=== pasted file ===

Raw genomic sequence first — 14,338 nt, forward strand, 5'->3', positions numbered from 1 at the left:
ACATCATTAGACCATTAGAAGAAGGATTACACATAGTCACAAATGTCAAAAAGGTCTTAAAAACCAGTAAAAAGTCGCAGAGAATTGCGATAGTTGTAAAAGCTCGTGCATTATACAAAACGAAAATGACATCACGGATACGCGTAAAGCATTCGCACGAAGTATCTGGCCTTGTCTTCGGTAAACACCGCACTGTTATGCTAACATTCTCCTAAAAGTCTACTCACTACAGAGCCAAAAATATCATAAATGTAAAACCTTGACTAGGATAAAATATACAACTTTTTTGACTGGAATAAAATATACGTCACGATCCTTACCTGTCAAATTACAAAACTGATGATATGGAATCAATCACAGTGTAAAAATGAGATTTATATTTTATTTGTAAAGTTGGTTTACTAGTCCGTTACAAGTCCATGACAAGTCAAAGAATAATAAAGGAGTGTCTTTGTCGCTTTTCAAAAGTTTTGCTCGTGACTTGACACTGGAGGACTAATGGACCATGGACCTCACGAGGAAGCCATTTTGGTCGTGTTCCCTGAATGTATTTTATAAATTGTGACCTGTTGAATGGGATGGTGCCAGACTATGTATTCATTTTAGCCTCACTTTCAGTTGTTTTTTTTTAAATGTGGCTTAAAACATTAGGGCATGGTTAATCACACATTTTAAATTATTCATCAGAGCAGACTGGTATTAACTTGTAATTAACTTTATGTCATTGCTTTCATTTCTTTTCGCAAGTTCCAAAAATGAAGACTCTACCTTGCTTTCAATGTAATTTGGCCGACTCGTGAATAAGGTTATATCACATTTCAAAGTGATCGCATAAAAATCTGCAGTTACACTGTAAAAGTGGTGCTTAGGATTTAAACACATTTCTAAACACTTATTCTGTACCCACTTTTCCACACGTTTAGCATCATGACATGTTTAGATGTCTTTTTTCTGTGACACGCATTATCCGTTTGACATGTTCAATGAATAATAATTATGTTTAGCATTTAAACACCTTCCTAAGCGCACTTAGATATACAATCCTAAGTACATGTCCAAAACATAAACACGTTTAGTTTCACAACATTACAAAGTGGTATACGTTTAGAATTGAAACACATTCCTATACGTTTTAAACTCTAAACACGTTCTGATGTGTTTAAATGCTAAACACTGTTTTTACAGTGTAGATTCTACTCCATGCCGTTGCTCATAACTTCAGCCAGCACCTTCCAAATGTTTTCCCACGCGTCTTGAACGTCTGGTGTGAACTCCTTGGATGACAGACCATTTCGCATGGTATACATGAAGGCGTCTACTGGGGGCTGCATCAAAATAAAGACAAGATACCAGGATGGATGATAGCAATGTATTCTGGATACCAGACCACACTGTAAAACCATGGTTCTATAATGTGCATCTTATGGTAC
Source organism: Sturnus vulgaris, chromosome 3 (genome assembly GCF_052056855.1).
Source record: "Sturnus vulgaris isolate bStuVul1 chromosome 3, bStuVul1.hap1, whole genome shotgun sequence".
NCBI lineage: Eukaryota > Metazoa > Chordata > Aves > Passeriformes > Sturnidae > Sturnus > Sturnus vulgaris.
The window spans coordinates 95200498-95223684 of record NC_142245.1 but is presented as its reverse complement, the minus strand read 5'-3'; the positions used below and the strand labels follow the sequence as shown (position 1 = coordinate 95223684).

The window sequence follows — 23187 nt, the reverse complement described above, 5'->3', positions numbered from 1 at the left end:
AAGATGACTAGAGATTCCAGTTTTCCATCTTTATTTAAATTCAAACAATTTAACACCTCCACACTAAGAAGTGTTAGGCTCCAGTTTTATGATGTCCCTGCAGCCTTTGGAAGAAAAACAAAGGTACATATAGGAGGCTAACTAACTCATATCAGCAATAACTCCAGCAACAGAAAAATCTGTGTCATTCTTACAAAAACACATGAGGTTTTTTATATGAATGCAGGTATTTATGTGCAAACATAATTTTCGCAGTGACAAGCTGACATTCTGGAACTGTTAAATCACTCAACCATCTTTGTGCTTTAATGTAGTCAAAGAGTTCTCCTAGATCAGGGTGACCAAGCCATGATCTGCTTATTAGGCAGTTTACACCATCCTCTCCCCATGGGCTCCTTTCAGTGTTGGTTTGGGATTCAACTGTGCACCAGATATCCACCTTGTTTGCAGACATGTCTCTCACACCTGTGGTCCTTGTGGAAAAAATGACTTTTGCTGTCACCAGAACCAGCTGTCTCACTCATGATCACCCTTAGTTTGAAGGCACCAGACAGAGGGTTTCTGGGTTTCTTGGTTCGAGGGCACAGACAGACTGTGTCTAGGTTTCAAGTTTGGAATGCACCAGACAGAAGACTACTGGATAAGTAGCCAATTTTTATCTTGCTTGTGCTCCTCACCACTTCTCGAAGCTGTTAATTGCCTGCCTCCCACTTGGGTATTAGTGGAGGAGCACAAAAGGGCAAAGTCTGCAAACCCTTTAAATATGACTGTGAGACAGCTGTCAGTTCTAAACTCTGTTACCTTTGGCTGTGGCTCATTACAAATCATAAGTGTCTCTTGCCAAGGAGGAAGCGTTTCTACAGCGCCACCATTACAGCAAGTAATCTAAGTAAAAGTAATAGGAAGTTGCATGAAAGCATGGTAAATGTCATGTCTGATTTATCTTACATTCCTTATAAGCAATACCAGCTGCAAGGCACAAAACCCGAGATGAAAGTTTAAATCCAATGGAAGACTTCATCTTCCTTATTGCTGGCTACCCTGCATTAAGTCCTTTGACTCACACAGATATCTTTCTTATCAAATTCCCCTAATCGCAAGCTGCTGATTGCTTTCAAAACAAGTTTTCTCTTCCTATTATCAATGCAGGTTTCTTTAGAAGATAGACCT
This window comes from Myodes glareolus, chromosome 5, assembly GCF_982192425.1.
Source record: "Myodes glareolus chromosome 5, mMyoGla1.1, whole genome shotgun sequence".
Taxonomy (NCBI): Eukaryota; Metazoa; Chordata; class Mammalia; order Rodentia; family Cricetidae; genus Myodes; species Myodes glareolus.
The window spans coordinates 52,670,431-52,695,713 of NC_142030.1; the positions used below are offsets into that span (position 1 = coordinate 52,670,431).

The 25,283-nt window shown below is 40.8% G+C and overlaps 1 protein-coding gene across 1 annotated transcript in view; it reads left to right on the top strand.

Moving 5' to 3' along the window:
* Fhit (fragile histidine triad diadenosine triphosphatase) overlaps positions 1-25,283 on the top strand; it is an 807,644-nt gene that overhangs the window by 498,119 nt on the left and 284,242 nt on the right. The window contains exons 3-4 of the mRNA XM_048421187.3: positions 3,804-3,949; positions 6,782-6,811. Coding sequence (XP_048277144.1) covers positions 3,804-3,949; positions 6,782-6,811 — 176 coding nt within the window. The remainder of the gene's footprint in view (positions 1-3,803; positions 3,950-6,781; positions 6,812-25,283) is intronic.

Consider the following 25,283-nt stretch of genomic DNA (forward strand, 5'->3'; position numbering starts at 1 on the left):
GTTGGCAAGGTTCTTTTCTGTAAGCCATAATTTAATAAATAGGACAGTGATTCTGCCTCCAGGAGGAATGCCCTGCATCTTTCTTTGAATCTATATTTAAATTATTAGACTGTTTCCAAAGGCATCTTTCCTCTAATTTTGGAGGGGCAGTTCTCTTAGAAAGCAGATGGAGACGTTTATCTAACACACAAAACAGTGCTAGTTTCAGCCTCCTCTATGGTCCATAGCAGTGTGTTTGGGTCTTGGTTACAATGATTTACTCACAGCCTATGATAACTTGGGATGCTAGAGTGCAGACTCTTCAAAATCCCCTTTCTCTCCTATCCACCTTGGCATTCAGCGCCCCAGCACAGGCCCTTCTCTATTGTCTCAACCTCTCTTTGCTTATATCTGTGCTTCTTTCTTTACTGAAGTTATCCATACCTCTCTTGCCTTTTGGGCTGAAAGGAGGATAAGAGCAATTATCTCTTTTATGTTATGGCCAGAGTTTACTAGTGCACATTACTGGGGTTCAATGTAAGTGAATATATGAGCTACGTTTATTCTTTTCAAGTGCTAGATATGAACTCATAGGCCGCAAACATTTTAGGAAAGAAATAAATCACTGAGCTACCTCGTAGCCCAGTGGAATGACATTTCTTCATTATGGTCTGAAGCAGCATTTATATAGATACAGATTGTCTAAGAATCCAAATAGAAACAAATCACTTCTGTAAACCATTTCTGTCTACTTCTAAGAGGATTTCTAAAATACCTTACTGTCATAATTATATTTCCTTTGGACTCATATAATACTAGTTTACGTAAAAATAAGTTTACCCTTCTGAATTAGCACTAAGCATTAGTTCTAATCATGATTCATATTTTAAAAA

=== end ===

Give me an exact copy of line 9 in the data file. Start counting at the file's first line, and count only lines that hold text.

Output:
This window comes from Myodes glareolus, chromosome 5, assembly GCF_982192425.1.